The Influence Of The Album ‘Tres Hombres’ To 1973 Culture
Tres Hombres - ZZTopOfficial1 /YouTube
The year is 1973. Southern rock is at its peak, and we have Tres Hombres to thank for that. Though there were other southern bands such as Lynyrd Skynyrd and The Allman Brothers who gave their sincerest touch to the subgenre, it was ZZ Top’s blend of melodramatic styles that gave a boost to its listeners.
ZZ Top was not the top rocker in the southern genre at this point, but they have established the claim when they released their 3rd album Tres Hombres, translated to “three men”. Announcing themselves as the “little ol’ rockers in Texas”, you thought they would embody the world “little”, but put that album on the go and you would think of it otherwise. Tres Hombres marked the band’s career as one of the greatest southern rockers out there, and it is no surprise that they had to manage to exceed anyone’s expectations.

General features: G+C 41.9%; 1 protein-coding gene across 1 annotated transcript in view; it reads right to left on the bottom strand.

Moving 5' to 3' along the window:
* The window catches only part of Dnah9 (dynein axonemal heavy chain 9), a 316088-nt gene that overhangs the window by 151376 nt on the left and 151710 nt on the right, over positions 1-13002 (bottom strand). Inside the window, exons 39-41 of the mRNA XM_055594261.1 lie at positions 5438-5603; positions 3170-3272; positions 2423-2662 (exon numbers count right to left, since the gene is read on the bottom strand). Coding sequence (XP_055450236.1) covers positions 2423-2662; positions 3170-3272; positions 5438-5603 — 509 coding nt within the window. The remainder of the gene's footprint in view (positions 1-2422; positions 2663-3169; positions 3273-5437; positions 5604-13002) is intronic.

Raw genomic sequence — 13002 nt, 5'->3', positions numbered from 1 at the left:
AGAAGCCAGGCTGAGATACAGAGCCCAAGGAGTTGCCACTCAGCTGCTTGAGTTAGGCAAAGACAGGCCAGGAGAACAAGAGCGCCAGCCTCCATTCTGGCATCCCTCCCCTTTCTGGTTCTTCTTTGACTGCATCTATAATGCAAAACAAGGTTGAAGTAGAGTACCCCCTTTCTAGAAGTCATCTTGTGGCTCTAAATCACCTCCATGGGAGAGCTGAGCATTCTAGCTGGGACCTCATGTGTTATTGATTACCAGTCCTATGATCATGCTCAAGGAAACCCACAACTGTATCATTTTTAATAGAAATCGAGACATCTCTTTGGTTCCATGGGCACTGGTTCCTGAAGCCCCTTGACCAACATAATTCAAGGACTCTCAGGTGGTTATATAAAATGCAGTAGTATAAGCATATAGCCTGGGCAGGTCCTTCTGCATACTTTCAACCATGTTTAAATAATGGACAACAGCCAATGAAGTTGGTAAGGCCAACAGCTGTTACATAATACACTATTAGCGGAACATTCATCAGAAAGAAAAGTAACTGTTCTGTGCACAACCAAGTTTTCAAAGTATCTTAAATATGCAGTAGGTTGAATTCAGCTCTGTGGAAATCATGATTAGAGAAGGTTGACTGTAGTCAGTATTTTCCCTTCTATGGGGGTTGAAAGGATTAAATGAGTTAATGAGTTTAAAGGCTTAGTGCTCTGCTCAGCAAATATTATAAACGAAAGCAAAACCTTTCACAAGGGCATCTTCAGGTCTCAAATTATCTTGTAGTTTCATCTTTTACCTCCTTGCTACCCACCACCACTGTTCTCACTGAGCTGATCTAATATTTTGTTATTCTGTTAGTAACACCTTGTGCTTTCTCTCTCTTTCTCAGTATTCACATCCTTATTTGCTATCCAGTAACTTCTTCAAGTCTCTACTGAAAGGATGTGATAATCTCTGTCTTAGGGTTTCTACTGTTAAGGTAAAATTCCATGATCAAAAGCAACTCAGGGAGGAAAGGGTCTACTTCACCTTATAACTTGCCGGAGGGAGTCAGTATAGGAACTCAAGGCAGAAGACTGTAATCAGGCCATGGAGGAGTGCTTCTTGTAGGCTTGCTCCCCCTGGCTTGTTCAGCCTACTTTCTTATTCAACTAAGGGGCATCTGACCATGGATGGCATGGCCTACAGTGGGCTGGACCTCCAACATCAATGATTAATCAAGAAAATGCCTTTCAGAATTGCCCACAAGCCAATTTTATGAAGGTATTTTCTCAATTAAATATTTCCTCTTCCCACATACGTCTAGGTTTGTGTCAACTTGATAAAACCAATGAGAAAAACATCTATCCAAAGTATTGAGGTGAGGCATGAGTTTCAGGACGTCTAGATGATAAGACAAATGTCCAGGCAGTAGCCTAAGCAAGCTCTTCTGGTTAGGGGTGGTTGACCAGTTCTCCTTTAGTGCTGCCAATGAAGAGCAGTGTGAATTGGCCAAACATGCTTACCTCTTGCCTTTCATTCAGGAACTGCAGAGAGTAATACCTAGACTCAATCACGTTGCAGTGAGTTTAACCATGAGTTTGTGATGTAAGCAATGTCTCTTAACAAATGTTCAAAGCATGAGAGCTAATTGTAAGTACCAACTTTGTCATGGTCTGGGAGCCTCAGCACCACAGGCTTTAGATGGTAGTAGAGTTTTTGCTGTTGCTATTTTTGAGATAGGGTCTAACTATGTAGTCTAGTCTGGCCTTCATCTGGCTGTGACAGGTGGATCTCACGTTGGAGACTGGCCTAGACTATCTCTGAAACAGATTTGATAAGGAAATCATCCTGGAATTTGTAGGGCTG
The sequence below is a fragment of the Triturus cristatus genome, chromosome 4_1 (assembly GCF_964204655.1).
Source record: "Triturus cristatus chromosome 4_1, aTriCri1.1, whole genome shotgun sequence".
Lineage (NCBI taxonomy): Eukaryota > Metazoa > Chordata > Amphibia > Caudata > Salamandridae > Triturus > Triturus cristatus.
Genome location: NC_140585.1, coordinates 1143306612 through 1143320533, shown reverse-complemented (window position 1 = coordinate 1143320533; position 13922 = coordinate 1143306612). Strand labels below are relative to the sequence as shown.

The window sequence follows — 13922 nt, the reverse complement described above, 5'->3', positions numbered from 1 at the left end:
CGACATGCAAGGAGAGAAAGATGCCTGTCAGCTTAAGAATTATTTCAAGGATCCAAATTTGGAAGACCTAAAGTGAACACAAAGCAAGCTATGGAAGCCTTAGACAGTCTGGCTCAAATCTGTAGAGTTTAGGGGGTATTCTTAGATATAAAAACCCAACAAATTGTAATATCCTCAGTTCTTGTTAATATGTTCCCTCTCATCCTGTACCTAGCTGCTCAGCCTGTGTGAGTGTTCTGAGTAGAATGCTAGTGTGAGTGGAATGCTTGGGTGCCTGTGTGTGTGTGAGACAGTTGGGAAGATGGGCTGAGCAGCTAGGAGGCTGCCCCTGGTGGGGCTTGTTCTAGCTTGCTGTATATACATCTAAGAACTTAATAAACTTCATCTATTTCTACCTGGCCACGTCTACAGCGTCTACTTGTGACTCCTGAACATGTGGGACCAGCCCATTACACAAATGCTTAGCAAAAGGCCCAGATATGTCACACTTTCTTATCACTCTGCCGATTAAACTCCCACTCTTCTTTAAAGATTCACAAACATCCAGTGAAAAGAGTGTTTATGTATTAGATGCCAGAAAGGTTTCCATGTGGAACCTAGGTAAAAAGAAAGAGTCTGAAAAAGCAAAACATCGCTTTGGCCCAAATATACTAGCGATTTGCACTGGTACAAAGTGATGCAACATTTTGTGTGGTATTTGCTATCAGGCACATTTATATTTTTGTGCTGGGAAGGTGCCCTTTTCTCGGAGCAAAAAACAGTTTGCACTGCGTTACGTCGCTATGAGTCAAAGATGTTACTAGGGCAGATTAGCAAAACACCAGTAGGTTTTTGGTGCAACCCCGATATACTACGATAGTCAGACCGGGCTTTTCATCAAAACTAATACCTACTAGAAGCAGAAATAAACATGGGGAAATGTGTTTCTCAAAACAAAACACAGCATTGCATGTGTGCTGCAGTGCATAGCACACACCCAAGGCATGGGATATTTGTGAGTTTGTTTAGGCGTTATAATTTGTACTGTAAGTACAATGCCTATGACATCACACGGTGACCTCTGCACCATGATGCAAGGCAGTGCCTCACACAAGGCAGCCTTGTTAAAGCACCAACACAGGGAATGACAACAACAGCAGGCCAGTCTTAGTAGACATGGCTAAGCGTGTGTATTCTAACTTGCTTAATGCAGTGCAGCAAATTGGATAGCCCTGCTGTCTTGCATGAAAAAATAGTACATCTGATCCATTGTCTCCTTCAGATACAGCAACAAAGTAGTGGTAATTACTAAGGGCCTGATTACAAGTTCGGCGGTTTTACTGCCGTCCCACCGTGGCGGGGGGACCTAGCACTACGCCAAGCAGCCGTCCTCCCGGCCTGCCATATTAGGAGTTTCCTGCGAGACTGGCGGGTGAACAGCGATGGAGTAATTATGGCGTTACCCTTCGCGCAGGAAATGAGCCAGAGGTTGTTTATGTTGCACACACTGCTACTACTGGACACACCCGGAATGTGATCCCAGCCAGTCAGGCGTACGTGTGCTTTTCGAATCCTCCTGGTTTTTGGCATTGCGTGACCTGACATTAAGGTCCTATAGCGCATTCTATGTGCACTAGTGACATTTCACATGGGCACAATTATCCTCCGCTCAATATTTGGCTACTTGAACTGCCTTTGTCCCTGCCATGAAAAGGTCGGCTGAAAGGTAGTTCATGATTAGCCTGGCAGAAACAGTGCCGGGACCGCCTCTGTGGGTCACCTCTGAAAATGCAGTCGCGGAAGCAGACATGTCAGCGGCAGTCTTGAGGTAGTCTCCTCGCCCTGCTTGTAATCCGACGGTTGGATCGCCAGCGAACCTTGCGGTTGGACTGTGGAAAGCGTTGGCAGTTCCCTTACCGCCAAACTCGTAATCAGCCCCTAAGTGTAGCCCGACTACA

It was Duane Allman’s remarkable playing of the beloved guitar instrument that Billy Gibbons had a change of heart, and decided it was a matter of time to truly test the band’s ability in all stakes. Fulfilled with the eccentric blues, the band got into its good form. It bore the fruits of their labor, making “La Grange” a hit for all the listeners. It built them a solid foundation that they have long been waiting for from the beginning. And it was at this moment that the beloved ZZ Top would go on and mark their status as the holy triumvirate of southern rock.